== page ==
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Re: Unicode Normalization

From: Robert J Burns <rob@robburns.com>
Date: Wed, 4 Feb 2009 16:35:01 -0600
Cc: public-i18n-core@w3.org, W3C Style List <www-style@w3.org>
Message-Id: <61BCE7D2-48C8-4931-968E-612FA252CC02@robburns.com>
To: fantasai <fantasai.lists@inkedblade.net>

HI fantasai,

On Feb 4, 2009, at 4:13 PM, fantasai wrote:

> Robert J Burns wrote:
>> However Unicode has a SHOULD requirement that two canonically  
>> equivalent but codepoint differing strings match. Unicode's Chapter  
>> 3 (C6 norm) says:
>>> A process shall not assume that the interpretations of two  
>>> canonical-equivalent character sequences are distinct.
> That's a MUST requirement. SHALL == MUST, see RFC2119.

You're right thanks for pointing that out. I don't often encounter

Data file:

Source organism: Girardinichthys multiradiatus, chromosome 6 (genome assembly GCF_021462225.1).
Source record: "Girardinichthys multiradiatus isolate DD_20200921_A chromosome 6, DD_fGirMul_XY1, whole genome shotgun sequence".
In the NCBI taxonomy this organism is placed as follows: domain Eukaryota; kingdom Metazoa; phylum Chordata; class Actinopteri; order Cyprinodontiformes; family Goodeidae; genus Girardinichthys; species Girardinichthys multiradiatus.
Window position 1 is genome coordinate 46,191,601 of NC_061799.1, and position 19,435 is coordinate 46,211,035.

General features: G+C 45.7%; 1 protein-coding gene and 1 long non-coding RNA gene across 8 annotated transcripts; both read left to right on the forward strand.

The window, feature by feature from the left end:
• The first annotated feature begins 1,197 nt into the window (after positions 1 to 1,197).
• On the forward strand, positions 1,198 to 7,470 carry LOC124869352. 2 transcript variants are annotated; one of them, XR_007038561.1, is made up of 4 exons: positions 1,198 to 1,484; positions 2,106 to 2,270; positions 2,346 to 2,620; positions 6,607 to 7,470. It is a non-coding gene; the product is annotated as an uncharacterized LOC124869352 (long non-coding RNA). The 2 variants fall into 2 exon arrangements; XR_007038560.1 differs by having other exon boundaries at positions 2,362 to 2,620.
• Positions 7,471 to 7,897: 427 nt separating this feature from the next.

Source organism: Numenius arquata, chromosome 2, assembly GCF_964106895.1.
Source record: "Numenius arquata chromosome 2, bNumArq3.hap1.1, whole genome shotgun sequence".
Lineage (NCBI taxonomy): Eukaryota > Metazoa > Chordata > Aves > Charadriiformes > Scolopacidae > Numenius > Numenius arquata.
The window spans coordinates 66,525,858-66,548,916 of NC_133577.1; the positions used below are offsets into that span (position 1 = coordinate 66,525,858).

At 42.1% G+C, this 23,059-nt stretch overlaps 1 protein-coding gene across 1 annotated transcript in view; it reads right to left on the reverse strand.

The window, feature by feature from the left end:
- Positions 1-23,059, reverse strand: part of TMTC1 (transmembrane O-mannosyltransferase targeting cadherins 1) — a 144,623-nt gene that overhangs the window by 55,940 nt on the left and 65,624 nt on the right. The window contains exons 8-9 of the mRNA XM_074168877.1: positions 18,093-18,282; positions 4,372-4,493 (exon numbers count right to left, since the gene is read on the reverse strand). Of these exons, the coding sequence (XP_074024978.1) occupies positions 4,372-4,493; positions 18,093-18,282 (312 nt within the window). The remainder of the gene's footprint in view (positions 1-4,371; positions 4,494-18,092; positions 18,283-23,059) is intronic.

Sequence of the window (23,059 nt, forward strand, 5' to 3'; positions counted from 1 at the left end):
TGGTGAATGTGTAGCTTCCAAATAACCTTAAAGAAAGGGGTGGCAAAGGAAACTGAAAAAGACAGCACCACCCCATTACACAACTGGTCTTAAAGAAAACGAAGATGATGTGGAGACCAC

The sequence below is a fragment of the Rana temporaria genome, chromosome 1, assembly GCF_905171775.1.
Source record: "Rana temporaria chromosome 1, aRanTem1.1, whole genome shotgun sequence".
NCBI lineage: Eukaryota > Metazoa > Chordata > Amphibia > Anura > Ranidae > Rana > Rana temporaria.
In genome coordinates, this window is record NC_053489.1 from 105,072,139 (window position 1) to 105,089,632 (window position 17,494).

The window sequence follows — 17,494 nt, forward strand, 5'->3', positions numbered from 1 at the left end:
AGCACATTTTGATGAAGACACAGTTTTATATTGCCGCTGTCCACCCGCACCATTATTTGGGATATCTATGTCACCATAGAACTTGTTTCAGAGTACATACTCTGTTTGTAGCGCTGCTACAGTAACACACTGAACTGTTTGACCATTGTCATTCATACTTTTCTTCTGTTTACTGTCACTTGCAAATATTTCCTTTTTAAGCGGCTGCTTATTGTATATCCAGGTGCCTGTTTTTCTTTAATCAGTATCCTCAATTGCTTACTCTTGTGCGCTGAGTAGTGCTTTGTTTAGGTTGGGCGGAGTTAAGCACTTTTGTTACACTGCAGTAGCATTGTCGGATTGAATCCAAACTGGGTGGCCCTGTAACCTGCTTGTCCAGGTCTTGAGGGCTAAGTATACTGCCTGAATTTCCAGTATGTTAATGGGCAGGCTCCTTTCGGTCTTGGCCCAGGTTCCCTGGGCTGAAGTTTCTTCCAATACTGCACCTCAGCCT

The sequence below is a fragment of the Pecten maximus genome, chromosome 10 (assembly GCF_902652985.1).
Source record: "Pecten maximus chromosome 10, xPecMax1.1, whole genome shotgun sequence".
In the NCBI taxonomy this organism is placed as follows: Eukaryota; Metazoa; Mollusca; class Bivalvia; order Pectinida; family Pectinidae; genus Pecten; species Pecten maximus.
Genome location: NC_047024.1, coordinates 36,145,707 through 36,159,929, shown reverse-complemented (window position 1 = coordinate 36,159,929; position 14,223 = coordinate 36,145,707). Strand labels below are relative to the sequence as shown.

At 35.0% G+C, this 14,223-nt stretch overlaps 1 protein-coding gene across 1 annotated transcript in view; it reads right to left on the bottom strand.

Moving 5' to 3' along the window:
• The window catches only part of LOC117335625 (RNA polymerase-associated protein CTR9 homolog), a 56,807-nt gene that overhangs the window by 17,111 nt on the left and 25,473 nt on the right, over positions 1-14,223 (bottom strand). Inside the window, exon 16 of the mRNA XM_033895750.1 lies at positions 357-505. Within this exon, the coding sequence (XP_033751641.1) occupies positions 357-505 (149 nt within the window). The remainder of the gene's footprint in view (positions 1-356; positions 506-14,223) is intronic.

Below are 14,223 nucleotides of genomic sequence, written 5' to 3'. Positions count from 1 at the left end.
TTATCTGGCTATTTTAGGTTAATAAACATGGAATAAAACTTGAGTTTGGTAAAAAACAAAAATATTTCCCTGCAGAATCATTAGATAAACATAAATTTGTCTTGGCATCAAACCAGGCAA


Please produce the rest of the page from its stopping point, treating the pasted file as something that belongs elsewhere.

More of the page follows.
'shall' and incorrectly assumed it mapped to 'should'. However, my  
other arguments remain since this is some quite convoluted prose in  
the Unicode Standard that requires one understand the reason canonical  
equivalent characters exist in the first place (i.e., why separate  
characters have been designated canonical equivalents). This norm  
really then creates a requirement that UAs not make assumptions that  
would undermine the proper treatment of canonically equivalent  
character sequences. So it is still not a MUST that canonically  
equivalent character sequences be treated properly (which I wish it  
was), but a MUST that UAs not get in the way of such proper treatment.

The performance issues raised by Henri could actually work in our  
favor. That is that if we (avoiding the bike shed debates) simply pick  
NFC as the W3C endorsed normalization form for authoring, then we can  
require UAs normalize to NFC. Then the performance hits are the  
responsibility of the authors themselves who go against  
recommendations and produce NFD or non-normalized content. Confirming  
NFC upon parsing is not a performance hit worth discussing. If any  
performance hit arises it would be due to needing to rearrange  
combining characters and replace them with their canonical equivalents.

Take care,
Received on Wednesday, 4 February 2009 22:35:39 UTC

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